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  1. Jazzman
    January 8, 2014 @ 10:22 AM

    Good on you Rich. You could
    Good on you Rich. You could always get a job as a cartographer. I heave a sigh looking at the Case Shiller graph, partly because it reminds me of the Alps, and partly because I just can’t believe what I see. The mini bubble (or rally) after the tax credits lost all its gains, and now we have the effects of low inventory and low rates presumably doing what tax credits clearly couldn’t. But what good does it really do? Does the economy need homes to become ATMs again? What happens if all those recent gains are lost again? They aren’t real gains, so it seems perfectly logical to assume they could be lost. OK, so many of those underwater homes can now sell, but that is not reflected much by increased inventory. My next door neighbor is a Realtor and said she is thinking of selling to lock in the gains. I said, but where are you going to live? Everyone loves Santa, but has he just filled our stockings with gift wrapped promissory notes? What monetary policy fails to do is take account of the large distortions created by regional differences.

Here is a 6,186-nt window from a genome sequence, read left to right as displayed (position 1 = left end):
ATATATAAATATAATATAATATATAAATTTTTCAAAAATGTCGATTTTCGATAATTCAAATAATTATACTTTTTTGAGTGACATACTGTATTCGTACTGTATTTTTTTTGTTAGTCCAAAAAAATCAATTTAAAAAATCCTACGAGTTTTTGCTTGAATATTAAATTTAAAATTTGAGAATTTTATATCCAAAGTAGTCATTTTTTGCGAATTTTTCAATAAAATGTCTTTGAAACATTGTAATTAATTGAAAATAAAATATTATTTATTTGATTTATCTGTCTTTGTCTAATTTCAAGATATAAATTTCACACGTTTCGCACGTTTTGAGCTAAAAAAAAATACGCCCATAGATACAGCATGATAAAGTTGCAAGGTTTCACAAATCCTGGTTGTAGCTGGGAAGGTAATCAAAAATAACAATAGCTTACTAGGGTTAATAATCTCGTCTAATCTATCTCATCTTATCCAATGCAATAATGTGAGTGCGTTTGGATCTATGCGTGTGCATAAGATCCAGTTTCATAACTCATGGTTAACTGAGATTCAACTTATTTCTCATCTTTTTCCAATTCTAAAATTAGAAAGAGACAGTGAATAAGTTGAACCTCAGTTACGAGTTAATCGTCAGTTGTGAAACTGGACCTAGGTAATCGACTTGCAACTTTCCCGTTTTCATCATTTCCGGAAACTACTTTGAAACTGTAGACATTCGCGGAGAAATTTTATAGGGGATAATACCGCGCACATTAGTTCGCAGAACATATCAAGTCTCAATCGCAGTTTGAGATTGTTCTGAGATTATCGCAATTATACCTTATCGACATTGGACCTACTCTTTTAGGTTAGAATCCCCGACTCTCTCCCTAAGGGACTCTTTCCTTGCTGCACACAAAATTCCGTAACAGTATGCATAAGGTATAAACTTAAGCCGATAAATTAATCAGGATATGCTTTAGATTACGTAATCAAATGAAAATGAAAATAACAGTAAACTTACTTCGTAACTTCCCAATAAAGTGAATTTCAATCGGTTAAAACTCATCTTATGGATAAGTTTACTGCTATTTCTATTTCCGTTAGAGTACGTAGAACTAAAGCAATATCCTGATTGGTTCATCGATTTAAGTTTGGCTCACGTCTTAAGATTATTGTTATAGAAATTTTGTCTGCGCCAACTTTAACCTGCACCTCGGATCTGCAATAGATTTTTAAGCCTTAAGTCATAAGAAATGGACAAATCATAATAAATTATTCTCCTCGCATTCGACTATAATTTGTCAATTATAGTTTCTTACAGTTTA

• spdrun
      January 8, 2014 @ 11:31 AM

      We’ll see — a 1+% rise in
      We’ll see — a 1+% rise in rates as we’ve seen since July 2013 will actually increase costs to borrowers MORE than the yoinking of the $8000(max) credit. Here’s hoping it will at least stabilize prices, if not bring them down. Give it some time 🙂

      Santa already brought tapering. Hopefully, he’ll bring something more interesting in 2014 when rates cross 5%.

  2. bibsoconner
    January 8, 2014 @ 1:13 PM

    Great stuff Rich. How about
    Great stuff Rich. How about another article (or comments) as to the bottom line… Is the housing marking over/under valued or fairly priced historically speaking? Are we in a bubble.

    • Rich Toscano
      January 8, 2014 @ 1:17 PM

      Thank you Bibs… that will
      Thank you Bibs… that will be coming soon… in preview, I’d say homes are definitely overpriced to some degree, but no comparison to the housing bubble.

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